Working with different practices
Working with different practices as a locum can be an exciting opportunity to get experience in different settings and work with different people. However, when working with different practices, it’s essential to understand that each may have unique protocols and expectations. Therefore, it’s vital to research and familiarises yourself with the practice’s specific workings beforehand. This includes understanding the names of staff, expected practice documentation, and how sessions are structured with patients.
Challenges of GP locum work
One of the challenges that GP locum work presents is the lack of continuity of care. Because locum doctors often work for short periods, patients may not get the opportunity to build a long-term relationship with their physician. This can lead to a reduced level of trust, which can be a significant obstacle in the delivery of medical services. Additionally, it can be tough to keep track of a patient’s medical history, leading to potential miscommunication and lapses about their needs.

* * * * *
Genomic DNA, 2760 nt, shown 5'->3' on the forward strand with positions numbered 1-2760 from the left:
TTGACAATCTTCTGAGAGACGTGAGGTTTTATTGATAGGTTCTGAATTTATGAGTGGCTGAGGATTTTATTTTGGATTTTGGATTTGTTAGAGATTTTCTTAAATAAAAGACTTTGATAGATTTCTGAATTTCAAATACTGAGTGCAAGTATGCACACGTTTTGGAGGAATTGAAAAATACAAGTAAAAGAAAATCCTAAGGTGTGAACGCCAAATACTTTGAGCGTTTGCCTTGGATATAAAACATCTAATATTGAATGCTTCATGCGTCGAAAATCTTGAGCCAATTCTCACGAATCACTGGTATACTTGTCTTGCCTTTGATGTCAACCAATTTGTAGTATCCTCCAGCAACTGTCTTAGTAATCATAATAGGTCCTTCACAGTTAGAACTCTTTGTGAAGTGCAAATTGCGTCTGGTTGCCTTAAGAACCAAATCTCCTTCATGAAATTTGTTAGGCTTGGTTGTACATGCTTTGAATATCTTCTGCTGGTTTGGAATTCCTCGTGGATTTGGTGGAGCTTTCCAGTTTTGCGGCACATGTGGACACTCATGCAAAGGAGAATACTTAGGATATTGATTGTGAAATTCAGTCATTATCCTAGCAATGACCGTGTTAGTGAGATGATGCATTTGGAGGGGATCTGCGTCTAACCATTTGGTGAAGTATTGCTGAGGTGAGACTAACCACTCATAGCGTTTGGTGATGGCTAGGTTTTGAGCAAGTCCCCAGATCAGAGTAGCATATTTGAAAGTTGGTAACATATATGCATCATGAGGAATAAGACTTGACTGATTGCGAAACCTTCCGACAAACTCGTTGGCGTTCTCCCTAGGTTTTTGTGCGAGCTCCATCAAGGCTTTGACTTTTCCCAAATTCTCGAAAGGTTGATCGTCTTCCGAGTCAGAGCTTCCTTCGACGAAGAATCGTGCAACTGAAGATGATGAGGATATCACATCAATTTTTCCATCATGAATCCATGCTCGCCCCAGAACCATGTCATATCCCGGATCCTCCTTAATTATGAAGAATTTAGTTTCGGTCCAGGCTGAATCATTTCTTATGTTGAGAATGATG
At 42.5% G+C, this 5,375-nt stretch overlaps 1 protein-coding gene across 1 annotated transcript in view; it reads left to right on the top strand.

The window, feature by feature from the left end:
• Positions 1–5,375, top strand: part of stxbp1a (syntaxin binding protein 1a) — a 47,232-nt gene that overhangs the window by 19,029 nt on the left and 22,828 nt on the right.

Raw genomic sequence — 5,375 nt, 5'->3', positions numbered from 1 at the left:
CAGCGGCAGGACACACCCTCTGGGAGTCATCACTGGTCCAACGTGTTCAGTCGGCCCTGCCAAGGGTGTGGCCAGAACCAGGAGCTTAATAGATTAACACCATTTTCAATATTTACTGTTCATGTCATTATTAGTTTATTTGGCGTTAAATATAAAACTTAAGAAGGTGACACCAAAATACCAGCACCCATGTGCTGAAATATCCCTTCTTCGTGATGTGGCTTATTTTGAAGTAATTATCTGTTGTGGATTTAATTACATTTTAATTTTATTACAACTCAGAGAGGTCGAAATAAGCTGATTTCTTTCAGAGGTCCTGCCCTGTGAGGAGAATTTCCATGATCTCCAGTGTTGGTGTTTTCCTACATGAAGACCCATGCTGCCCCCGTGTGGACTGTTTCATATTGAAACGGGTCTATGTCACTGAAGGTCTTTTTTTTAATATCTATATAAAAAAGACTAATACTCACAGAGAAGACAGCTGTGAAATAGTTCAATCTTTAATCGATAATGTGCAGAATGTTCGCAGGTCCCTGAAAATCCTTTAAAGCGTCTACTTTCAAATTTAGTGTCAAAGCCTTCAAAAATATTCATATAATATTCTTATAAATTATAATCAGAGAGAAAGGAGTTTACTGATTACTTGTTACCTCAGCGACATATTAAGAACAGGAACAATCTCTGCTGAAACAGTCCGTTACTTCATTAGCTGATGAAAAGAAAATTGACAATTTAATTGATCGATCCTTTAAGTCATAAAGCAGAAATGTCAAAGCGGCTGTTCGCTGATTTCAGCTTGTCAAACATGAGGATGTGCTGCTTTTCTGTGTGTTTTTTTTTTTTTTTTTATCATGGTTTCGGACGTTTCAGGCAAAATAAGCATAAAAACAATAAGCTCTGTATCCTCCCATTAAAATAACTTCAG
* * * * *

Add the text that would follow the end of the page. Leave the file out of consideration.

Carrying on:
Another major challenge in GP locum work is dealing with unfamiliar clinical environments. A locum doctor may work at a new clinic each time, which presents the challenge of familiarising oneself with the workflow, electronic record systems, and colleagues within a limited period. Each clinic will operate differently, so it is imperative to be quick to adapt to completely new surroundings, equipment, and staff.
On top of these challenges, a GP locum’s schedule may often be overwhelming, with extended hours, weekend duties, and being on call, leading to fatigue and burnout. The unpredictable nature of the work can also contribute to stress and uncertainty about future employment arrangements.
Moreover, there can exist an implicit supervisor-employee dynamic that might lead to GP locum doctors feeling they are undervalued. Supervisors may treat Locum doctors as temporary workers who are not part of the established staff, leading to experiences of isolation and lack of inclusion. Some GP Locums have expressed a feeling of being either overworked or undervalued, which can lead to reaching out to third-party Locum service providers or seeking new employment elsewhere.